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The release version number is the number corresponding to the release to which you want to rollback. The release number will have an increment of 1 every time you upgrade or rollback a release starting from one when you first install a release.

The Helm install command will finish without waiting for pods to come up, but if you want the command to wait for pods to come up and service to have an IP address then you can use below flag while installing

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--wait
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You can also use timeout duration in seconds and the release will fail if Helm takes longer time while waiting for release to finish in Kubernetes cluster:

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--timeout=300
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Helm Uninstall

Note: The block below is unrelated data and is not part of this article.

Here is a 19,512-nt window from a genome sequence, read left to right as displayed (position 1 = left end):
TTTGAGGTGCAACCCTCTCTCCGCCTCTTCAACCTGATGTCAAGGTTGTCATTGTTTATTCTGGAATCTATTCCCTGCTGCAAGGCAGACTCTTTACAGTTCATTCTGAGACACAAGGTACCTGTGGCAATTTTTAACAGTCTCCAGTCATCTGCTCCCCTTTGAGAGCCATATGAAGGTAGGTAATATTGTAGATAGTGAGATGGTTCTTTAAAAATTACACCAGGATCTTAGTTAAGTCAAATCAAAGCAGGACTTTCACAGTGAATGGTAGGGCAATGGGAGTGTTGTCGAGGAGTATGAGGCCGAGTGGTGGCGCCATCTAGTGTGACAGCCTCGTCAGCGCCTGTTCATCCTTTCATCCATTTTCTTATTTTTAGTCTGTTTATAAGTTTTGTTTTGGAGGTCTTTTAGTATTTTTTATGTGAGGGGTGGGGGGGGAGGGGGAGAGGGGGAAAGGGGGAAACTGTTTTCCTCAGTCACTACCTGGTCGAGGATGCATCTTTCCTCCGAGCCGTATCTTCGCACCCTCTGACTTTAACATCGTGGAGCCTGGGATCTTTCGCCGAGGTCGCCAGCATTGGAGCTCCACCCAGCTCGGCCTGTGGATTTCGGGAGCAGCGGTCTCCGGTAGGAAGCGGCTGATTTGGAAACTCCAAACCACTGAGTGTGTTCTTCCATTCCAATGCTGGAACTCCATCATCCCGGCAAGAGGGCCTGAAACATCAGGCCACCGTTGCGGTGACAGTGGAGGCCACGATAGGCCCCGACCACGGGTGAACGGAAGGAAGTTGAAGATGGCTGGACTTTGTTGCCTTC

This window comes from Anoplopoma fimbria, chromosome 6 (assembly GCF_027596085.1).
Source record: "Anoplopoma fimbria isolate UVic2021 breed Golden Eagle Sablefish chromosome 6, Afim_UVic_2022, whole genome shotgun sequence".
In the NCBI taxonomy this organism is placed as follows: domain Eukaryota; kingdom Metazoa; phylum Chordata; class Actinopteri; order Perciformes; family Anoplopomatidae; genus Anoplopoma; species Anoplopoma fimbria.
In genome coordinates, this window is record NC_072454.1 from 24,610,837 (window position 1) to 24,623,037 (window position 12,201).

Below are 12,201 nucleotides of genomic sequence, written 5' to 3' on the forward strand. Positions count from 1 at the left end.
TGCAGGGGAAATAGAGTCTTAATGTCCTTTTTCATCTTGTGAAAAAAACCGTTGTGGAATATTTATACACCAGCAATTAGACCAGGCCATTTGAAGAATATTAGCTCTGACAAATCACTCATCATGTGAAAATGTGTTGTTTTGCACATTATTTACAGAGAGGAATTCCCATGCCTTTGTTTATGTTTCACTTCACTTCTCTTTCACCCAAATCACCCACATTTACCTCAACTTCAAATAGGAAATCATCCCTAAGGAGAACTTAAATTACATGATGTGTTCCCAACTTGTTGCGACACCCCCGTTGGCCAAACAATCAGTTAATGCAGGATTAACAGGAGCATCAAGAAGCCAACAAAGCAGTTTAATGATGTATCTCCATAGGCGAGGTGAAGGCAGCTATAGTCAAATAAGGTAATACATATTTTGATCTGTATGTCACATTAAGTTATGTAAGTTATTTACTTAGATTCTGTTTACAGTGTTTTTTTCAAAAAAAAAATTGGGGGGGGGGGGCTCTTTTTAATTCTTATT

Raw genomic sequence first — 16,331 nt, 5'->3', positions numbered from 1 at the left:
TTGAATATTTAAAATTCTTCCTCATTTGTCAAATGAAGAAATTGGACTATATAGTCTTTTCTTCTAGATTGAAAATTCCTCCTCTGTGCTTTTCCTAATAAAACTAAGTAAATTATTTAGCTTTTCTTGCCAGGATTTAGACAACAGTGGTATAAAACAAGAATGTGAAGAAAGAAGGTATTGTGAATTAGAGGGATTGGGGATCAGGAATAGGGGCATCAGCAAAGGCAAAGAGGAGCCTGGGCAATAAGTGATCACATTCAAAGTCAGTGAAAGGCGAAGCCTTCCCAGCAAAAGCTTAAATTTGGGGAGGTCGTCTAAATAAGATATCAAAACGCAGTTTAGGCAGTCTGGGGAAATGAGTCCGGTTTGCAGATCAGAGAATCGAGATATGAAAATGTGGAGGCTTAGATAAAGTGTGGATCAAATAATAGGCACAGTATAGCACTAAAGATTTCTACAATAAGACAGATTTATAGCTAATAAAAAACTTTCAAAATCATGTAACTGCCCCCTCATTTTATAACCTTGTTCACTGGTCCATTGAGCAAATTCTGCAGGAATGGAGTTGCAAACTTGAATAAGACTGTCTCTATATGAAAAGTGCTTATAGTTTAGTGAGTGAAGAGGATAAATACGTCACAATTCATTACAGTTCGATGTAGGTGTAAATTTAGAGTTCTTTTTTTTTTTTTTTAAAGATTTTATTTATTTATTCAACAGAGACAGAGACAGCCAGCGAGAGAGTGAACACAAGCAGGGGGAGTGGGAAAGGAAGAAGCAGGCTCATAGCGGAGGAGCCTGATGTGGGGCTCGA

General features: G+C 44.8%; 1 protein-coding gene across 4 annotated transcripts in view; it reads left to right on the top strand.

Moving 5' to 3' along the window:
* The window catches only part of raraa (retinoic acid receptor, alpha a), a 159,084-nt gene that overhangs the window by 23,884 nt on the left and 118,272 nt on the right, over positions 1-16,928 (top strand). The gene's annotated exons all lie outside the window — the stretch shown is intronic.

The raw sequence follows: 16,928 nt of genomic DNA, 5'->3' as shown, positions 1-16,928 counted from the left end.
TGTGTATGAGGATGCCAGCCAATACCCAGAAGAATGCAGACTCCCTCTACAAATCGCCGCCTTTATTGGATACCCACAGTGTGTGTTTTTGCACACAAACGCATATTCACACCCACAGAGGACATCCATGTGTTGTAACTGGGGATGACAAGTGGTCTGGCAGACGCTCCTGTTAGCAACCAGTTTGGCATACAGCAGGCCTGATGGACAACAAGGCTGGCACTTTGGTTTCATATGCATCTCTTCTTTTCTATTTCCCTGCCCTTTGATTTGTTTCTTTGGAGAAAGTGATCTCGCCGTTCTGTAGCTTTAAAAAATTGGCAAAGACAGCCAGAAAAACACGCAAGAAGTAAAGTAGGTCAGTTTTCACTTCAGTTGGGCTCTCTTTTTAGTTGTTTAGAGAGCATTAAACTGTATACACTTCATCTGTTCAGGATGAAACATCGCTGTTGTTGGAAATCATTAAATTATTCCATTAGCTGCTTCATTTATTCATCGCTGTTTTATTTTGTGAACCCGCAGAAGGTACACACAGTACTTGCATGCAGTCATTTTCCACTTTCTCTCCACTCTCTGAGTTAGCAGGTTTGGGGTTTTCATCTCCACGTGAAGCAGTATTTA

If you want to uninstall a release from Kubernetes you can use Helm to uninstall it. By default Helm doesn’t keep the history of any uninstalled release.

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$ helm uninstall <release-name>


If you want to keep a history of any uninstalled release then you can do so by below flag while uninstalling

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$ helm uninstall --keep-history <release-name>
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Using the “uninstalled” flag in the Helm list command, you can see all releases which were uninstalled using “keep history” flag and you can also use “all” flag to list all releases whether active or uninstalled with the “keep history” flag.

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$ helm list --uninstalled $ helm list --all
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Create Your Own Chart

We've been working on predefined charts provided by Helm hub, but what if we want to create our own chart? To create your own chart Helm, provide a utility that will initialize your basic structure of chart.